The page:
The men’s track team has some of the most unique and accomplished athletes at Cornell – a vast collection of long distance runners, triple jumpers, high jumpers, pole vaulters and throwers – but perhaps the most overlooked athletes are those who combine the speed of sprinters, the stamina of mid-distance runners, the strength of jumpers and the flexibility unmatched by anyone aside from themselves: the hurdlers.
The quartet of sophomores Adam Seabrook, Aaron Merrill, junior captain Kolby Hoover and senior Greg Simonds spend the outdoor season running the 400 intermediate hurdles, arguably one of the most grueling events in track and field.
“The toughest guys in track and field are found in the 400 hurdles,” said men’s head coach Nathan Taylor. “It is a very demanding event both physically and psychologically.”
All four men have come to terms with the difficulties of their event and have succeeded despite them.
“They don’t mind coming to practice three or four days a week knowing their brains are going to explode and that they’re going to puke,” Taylor said. “They know their fingertips will go numb and their legs are not going to work, but they keep going.”
In their first seasons at Cornell last year, Seabrook and Merrill emerged as dominant hurdlers both in the Ivy League and in the region – which spans from Maine to Florida. Indoors, Seabrook set a new school record in the open 400. He has also impressed outdoors, winning the Heps 400 hurdles event with a time of 52 seconds, placing him fourth all-time at Cornell. Merrill, who competes in the 110 meter high hurdles as well, is sixth all-time in the intermediates (52.21 seconds) and seventh all-time in the highs.
Although they train together nearly every day and have virtually the same experience, Seabrook and Merrill hold very different strengths when is comes to the actual race.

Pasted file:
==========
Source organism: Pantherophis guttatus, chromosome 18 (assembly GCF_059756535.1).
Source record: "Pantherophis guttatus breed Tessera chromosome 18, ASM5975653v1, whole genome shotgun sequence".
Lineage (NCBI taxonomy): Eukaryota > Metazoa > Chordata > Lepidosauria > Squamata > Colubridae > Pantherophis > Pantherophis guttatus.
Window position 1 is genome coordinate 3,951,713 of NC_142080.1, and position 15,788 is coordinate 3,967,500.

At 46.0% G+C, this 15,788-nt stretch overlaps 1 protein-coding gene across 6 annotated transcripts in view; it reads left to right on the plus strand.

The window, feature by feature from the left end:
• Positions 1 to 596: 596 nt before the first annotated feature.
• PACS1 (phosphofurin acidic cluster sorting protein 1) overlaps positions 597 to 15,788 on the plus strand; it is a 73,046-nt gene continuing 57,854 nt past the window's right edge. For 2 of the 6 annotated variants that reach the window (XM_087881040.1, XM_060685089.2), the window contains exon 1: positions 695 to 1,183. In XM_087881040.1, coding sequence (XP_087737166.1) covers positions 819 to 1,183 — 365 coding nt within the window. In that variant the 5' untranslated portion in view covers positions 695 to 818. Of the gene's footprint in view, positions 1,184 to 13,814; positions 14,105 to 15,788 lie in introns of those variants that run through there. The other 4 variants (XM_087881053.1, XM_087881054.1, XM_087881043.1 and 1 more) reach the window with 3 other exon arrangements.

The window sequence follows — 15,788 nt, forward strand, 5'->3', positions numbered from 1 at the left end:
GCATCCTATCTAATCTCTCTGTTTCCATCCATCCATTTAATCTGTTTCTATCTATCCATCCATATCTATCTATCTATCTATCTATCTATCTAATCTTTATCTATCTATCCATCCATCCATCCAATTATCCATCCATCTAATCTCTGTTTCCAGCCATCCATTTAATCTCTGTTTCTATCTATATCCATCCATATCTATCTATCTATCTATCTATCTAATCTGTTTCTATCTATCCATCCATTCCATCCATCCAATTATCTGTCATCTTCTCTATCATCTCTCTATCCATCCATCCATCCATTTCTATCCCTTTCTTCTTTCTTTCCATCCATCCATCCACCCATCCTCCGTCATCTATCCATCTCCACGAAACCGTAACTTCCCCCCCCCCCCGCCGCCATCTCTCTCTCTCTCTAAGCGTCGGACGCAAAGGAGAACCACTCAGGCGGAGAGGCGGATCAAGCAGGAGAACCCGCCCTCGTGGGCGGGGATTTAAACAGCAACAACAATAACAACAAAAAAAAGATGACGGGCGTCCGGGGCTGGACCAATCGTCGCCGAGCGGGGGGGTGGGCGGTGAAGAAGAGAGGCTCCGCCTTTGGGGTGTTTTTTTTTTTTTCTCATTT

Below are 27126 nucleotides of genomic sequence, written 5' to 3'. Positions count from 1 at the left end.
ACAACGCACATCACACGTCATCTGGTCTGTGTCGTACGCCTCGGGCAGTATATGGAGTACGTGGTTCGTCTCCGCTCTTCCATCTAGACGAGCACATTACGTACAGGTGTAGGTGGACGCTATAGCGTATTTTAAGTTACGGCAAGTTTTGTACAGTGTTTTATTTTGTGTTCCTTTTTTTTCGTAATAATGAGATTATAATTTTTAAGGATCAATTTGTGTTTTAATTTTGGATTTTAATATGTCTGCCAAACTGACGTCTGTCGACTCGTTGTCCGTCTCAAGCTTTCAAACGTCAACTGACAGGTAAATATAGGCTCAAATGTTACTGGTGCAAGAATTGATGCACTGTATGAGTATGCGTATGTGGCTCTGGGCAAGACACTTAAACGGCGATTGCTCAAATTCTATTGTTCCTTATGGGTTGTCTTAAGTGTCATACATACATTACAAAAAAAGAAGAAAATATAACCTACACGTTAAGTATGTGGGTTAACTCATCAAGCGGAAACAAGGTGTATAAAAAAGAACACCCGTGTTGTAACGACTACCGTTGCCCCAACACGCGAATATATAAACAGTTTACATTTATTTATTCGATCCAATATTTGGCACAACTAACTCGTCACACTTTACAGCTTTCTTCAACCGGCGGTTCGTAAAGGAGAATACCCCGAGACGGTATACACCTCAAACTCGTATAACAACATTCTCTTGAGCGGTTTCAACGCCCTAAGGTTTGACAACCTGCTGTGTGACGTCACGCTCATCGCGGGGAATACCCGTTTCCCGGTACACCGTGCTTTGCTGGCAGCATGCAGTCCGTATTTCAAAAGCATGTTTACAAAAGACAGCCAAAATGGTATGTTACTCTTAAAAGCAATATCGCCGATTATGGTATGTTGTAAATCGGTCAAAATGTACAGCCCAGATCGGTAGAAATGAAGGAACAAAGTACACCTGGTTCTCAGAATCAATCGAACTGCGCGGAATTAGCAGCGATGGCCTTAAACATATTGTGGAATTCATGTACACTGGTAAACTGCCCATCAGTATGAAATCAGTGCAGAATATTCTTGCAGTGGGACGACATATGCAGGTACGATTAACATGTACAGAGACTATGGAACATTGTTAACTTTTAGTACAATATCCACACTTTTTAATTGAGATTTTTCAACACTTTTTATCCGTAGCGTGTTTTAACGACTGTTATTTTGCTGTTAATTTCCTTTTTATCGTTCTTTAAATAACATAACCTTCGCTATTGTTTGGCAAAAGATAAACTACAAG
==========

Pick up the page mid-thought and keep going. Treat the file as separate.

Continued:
“Hurdling itself is the most difficult part for me,” Seabrook said. “I rely more on my speed.”
This is in part because Seabrook does not work as much on the technical aspects of hurdling in comparison to Merrill, mostly because Merrill does the high hurdles in addition to the longer race. Because he does both hurdle races, however, Merrill is not able to concentrate on either event all at once.
“A lot of times I have to split time between stamina workouts and technical drills for the high hurdles, so I really have to sacrifice,” Merrill said.
Regardless of where their strengths lie, both Seabrook and Merrill understand the hard work it takes to be successful in their events as well as the fine line they must dance between being too aggressive and not aggressive enough when it comes to hurdling. They know how much effort it takes to get from one hurdle to the next, and precisely how many strides are between each barrier.
“Counting the steps between helps me to keep my mind off of how hard the race is,” Merrill said.
Along with Hoover and Simonds, Merrill and Seabrook should make for an interesting 400-meter hurdle race this weekend at the Heptagonal Championships in Philadelphia. Simonds and Seabrook each have one individual title in the event under their belts – Simonds in 2004 and Seabrook in 2005. The four Red hurdlers represent four of the top-5 performances in the conference this season.
“All four of us want to run a school record – it’s like 50 years old,” Seabrook said. “All four of us have a chance. To have four guys at once who have a chance of breaking it is pretty impressive.”
Archived article by Erin Garry
Sun Staff Writer